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RE: [Full-Disclosure] ASN.1 telephony critical infrastructure warning - VOIP
From: David Wilson (David.Wilsonisode.com)
Date: Mon Feb 23 2004 - 14:52:54 CST
On Tue, 2004-02-17 at 16:31, Zak Dechovich wrote:
> I would like to answer you all together, as I was the one who started this
> ASN1 is a simple data encapsulation, the problem occurs when the
> decapsulation procedure fails because of any reason.
> in the case at hand, the data slips into the code segment.
ASN.1 = Abstract Syntax Notation number One.
As part of the definitions, there are also defined encoding rules, for
the interchange of values defined using ASN.1. The most common rules are
BER (Basic Encoding Rules).
It should be emphasised that ASN.1 and BER are NOT vulnerable, at least
any more than IP packet encodings, or TCP packet encodings are
What are potentially vulnerable are _implementations_ of
encoders/decoders which take convert between the on-the-wire encoding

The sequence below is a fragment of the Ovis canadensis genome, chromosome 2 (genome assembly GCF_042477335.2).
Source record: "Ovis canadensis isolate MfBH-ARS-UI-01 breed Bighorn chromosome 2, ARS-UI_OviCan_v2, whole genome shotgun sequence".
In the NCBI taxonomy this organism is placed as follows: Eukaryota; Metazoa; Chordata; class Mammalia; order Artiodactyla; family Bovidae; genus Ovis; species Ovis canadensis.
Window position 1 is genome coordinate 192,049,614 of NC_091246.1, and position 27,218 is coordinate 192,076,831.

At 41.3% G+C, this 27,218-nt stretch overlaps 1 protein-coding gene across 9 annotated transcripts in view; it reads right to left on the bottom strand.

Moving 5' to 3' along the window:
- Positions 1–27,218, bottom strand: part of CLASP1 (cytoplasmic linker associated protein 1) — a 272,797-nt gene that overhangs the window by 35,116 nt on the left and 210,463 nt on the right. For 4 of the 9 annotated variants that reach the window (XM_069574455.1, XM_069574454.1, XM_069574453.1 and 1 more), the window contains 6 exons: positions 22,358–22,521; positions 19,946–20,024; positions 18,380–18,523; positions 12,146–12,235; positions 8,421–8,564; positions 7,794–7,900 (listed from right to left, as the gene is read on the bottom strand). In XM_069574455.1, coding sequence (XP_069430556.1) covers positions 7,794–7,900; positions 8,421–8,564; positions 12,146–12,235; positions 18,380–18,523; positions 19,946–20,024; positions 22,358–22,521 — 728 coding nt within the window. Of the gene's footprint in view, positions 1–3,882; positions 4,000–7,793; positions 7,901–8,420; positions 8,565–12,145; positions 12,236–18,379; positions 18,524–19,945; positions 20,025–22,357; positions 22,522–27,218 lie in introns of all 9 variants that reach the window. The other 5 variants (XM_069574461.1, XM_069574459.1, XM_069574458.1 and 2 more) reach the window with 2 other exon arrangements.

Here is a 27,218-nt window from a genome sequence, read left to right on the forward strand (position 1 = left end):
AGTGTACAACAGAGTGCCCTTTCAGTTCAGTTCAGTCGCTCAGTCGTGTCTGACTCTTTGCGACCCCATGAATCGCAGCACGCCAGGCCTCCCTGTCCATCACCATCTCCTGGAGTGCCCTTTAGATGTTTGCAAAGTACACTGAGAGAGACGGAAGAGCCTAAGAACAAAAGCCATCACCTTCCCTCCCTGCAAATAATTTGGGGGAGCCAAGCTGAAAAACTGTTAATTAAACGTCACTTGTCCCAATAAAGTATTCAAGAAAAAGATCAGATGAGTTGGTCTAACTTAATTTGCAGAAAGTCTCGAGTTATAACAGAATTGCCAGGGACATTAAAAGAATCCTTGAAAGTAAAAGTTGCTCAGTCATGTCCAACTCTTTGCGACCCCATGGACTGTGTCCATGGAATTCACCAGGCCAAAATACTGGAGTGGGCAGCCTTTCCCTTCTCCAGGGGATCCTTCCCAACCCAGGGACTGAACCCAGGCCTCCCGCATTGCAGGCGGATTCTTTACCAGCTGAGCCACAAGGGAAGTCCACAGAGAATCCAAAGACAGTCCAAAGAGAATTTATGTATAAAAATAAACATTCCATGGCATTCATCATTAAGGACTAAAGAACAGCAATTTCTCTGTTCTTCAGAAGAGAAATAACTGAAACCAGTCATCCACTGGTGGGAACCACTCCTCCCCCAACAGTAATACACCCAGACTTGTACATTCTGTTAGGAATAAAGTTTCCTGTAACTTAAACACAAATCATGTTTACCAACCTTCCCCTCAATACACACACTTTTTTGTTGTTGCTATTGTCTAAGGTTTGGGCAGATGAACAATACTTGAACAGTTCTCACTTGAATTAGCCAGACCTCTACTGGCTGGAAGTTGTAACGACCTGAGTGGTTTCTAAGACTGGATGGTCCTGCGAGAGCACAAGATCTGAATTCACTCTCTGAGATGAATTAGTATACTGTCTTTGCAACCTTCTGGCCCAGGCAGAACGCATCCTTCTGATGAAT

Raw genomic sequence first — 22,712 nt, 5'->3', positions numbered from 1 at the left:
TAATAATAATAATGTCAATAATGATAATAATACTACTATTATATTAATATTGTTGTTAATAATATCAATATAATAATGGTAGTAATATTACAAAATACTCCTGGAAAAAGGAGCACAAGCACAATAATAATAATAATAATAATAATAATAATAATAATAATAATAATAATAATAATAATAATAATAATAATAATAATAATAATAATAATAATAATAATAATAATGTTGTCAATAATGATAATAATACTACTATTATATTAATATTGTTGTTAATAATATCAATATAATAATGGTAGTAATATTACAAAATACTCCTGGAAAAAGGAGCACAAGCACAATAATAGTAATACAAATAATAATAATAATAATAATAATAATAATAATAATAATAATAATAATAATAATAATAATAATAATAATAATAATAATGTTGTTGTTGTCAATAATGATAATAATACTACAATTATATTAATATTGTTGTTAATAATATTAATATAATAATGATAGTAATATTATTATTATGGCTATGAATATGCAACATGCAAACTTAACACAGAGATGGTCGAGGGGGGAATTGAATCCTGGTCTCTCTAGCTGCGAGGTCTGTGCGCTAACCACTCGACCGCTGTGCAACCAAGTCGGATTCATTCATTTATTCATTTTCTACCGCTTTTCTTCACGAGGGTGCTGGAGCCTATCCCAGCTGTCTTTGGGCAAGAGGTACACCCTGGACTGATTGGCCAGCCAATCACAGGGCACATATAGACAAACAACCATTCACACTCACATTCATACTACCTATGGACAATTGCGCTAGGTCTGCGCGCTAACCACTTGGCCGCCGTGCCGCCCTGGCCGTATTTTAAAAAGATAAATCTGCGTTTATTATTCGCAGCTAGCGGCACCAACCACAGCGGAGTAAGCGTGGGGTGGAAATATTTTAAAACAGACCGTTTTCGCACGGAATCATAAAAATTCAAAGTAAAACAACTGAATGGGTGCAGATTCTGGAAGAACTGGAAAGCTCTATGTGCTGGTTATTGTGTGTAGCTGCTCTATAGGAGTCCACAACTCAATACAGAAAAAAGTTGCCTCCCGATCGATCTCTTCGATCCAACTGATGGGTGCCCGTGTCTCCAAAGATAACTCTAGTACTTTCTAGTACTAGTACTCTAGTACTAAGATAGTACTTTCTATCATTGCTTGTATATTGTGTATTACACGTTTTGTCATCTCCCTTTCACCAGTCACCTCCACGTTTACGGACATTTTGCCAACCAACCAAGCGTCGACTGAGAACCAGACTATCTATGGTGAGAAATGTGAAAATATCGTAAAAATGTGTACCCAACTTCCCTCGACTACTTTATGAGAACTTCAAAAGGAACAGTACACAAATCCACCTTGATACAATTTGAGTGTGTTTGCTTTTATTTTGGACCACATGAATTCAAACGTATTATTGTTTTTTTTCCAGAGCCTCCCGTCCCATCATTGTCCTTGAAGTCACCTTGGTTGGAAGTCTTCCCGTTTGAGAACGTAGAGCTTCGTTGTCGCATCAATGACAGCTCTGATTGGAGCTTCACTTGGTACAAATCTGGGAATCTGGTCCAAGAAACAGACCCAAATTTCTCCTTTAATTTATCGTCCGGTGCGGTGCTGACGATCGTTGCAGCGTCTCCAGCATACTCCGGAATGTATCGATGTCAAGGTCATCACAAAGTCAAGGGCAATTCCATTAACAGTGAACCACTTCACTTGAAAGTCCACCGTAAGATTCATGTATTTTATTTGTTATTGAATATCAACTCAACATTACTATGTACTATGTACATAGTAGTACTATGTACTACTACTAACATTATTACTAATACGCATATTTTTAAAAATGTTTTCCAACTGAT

(e.g. BER) and some internal alternative concrete representation of the
abstract values. The recent well-publicised vulnerability in Microsoft's
BER decoding library is an example of such a problem with an
There is actually little excuse for this kind of thing. The University
of Oulu produced their first test suites some time ago, and I see they
have quite a range now:
which seems to include telephony protocols.
Then there have been test suites based on these for S/MIME, X.400
P22/P772 and (certificates in) SSL.
There is actually little excuse for any software producer who has code
which uses ASN.1 for having an implementation which does not pass these
kinds of test. Even if there is not a test suite available from someone
else, such as Oulu, then the basic principles of the test are very
simple, and tests can be generated fairly mechanically.
You are right in saying there _may_ be vulnerabilities via any protocol
which uses ASN.1, but only if the _implementation_ is at fault. In the
case of such implementations running on Microsoft Windows, that may
depend on the implementation they are using (Microsoft or some other).
David Wilson <David.Wilsonisode.com>
Full-Disclosure - We believe in it.